“Well, if you listened to me, then you know you can change all that. You can make it all you want it to be,” I said absently, trying to break away from him.
He stopped pumping my hand and instead held it, with both hands and looked me in the eye. “You don’t understand I don’t hate my office.I hate everything to do with practice. It’s not what I want to do. I never wanted to do it.”
“Was there something else you wanted to do?” I asked, trying to extract my arm from his grip.
“Yes,” he said, eyes glazed over.
And you don’t want to do what you’re doing now?” I managed to get my arm free as his grip slackened.
“No,” he said, and his arms dropped to his side.
“Then go do what it is you want to do,” I said and moved on, the crowd closing in behind me.
“Lester Filbin who you told to close his outrageously successful, multi-million dollar a year dermatology practice and pursue his dream to be a famous author?” Dr. Martz said, putting the verbal boot in.
“I never told him to do any such thing. And yes, that Lester Filbin was in jail today.”
“For?”
“Assault, battery and kidnapping,” I said.
“Cusper strikes again,” Dr. Martz laughed.
“This is not my fault,” I said.
“Tell his ex-wife and two kids that.”
“This one is not on me, at least not entirely,” I said and took another drag on my cigar.

The officer on duty at the sheriff’s office had been pleasant enough. He’d allowed me to visit with Lester while we waited for the bondman to get the paperwork done.
“Thanks Cusper,” Lester said, taking my hand with that same manic devotion he had nearly ten years earlier.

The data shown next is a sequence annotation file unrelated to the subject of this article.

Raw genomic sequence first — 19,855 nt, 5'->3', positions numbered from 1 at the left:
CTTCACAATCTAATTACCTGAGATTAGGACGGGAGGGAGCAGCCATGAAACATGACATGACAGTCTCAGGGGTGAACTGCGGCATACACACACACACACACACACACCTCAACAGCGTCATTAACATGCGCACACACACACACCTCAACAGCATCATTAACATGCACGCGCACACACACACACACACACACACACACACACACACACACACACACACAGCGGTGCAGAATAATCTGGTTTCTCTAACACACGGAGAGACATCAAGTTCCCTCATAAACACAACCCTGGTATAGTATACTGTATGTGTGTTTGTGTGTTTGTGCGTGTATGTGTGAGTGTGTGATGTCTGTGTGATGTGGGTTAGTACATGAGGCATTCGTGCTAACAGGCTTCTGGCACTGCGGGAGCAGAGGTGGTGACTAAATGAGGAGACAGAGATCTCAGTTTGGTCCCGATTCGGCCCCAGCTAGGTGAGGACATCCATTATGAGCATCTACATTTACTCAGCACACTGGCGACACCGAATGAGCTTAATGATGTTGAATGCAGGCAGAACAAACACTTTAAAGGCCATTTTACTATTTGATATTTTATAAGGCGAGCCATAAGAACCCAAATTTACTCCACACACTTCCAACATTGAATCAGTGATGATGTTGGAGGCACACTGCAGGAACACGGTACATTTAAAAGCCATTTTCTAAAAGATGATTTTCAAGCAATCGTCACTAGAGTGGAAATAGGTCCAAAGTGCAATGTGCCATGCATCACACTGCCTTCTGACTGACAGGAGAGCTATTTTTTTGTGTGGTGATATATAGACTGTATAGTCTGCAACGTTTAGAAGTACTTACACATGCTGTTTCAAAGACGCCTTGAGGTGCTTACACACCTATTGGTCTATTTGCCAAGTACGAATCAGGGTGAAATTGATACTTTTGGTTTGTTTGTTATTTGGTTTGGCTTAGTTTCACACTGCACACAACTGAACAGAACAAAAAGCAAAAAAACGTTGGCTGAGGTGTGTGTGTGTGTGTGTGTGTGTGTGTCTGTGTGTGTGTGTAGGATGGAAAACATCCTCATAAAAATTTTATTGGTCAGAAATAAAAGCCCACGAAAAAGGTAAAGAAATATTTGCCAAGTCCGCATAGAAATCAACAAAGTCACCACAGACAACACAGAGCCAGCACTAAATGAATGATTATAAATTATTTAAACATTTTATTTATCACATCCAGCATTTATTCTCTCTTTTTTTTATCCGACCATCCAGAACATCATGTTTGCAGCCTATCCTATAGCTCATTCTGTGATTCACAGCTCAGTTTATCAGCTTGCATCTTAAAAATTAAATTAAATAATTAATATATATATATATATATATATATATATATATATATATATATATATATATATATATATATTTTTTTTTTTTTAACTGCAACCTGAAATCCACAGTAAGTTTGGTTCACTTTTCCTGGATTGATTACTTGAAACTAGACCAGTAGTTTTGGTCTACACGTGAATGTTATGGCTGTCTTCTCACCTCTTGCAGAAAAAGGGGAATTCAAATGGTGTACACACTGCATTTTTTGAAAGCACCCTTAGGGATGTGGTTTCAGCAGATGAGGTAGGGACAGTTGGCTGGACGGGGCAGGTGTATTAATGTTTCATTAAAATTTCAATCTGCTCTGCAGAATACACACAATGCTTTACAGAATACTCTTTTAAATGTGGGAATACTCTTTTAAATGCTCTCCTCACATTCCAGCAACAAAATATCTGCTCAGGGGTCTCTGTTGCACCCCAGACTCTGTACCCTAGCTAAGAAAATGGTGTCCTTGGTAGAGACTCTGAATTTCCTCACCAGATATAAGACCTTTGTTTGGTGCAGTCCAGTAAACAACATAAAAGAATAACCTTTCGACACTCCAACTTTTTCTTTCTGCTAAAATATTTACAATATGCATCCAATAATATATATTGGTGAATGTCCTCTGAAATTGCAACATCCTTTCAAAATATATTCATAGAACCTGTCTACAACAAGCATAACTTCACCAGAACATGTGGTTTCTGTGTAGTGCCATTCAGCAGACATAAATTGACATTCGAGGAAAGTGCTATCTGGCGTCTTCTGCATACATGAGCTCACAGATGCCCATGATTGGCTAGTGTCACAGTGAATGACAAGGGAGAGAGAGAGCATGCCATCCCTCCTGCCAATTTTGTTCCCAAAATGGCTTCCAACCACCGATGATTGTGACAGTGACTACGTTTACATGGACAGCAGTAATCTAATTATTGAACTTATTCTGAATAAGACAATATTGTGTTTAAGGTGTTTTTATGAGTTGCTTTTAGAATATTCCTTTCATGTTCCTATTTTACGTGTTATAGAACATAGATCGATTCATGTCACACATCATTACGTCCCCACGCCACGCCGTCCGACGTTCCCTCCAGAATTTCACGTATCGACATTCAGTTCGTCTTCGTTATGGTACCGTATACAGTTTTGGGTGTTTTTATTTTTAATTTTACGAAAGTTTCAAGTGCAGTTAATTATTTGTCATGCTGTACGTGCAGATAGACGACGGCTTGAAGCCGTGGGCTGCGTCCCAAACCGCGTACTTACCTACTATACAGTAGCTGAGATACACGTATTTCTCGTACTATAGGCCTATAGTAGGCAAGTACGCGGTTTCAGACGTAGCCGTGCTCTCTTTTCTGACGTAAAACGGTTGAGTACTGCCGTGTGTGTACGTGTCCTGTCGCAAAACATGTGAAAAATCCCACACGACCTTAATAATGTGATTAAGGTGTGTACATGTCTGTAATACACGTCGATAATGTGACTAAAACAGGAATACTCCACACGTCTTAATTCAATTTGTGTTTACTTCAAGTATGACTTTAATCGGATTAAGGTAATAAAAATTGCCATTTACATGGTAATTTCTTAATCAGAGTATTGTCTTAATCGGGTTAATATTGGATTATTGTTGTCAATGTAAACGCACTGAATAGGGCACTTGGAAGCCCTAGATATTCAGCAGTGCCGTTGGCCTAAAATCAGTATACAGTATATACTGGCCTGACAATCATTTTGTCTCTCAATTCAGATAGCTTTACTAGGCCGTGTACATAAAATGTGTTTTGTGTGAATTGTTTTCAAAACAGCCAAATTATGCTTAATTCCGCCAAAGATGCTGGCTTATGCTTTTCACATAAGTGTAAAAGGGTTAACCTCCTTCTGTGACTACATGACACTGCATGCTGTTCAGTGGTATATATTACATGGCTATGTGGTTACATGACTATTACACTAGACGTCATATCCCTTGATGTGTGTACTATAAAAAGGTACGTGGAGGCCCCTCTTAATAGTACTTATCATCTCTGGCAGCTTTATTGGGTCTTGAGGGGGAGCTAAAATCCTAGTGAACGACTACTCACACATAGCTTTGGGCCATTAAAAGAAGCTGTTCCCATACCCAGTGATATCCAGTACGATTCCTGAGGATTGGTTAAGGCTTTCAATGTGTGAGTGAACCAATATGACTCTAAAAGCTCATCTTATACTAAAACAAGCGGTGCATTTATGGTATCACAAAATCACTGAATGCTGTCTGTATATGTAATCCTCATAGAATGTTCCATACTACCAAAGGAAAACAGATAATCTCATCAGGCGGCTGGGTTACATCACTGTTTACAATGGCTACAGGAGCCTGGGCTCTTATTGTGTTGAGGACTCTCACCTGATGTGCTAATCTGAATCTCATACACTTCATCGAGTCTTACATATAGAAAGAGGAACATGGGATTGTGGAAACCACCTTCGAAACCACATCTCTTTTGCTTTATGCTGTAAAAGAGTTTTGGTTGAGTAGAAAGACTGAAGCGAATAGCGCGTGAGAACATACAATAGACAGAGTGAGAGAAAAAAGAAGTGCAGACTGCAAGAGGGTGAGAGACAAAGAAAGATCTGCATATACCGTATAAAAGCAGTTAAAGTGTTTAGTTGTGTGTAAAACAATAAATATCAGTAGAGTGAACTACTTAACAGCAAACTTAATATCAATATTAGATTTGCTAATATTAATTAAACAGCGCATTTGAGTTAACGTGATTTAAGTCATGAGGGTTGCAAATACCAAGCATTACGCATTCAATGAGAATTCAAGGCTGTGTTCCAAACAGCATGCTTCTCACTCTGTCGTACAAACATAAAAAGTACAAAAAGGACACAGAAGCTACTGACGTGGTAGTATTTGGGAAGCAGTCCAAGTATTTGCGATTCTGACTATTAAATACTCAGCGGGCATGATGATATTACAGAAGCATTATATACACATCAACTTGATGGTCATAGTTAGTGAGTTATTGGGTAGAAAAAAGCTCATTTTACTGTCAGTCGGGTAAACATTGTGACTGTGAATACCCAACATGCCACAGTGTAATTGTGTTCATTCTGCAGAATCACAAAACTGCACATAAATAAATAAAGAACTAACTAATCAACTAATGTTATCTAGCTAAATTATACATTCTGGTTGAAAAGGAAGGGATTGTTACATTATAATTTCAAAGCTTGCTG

“It’s $800 bond,” I said. “We should be out of here in an hour.”
“I’m so sorry to trouble you with this, I really am,” He continued to shake my hand.
“Jack Petty?” I asked. Lester dropped my hand and looked downcast.
“I’m not proud of what I did,” he said.
“He’s a lawyer. What were you thinking?”
“I’m sorry, but I had no choice.”
“He was your lawyer.”
“Yes, and he was very good.” Lester said, and began to twiddle his thumbs.
“Okay, let’s leave that for now. What about Don Baxter?”
Lester looked up at me, eyes wide open and defiant. “I’m not sorry for that. That I had to do.”
“Don’s a critic.” I said.
“Exactly.  He reads books and publishes his opinions.”
“So he trashed your novel?”
“No.”
“What then?”
“Do you know Gordon Blackfoot?”
“Gordon Blackfoot Book’s Workshop?” I said, reaching through my mental directory of authors and speakers in the area.
“That’s him! I went to his workshop on Longboat Key and do you know what he said?” Lester planted his hands on his thighs and was quivering with the manic excitement that drives the inspired and the insane.
“What did Gordon say?”
“He said the world is now flat. We are all the same. Every one of us! We all have to do whatever it takes to fulfill our life’s mission.” Lester grinned and I backed away from him.

“You’re not getting off that easily, Cusper,” Dr. Martz said. “Lester would never have met Gordon if it weren’t for what you said at that meeting.”
“Actually it isn’t entirely Gordon’s fault,” I said. “Don Baxter is responsible too, he wrote a note to Lester. He meant it to be an insult, but he clearly wasn’t aware of how Lester processes information. “

“All I wanted was a review,” Lester said.
“So?”
“Cusper, people ignore each other, every moment of everyday. Gordon says you have to make yourself relevant. That no author can succeed until they are so relevant that they cannot be ignored.” Lester nodded in agreement with what he had just said.
“But he didn’t tell you to. . .”
“Don sent back my book with a note. It said, ‘You would have to chase me down, sit on my chest and read it to me to get me to waste a moment of my valuable time on your book!’”

“He what?” Dr. Martz said.
I nodded. Lester Filbin, MD, formerly the owner of one of the most successful dermatology practices in the state of Florida had lain in wait for, did tackle, restrain, drag into the park, sat on the chest of and read the entirety of his novel to, professional critic, Don Baxter.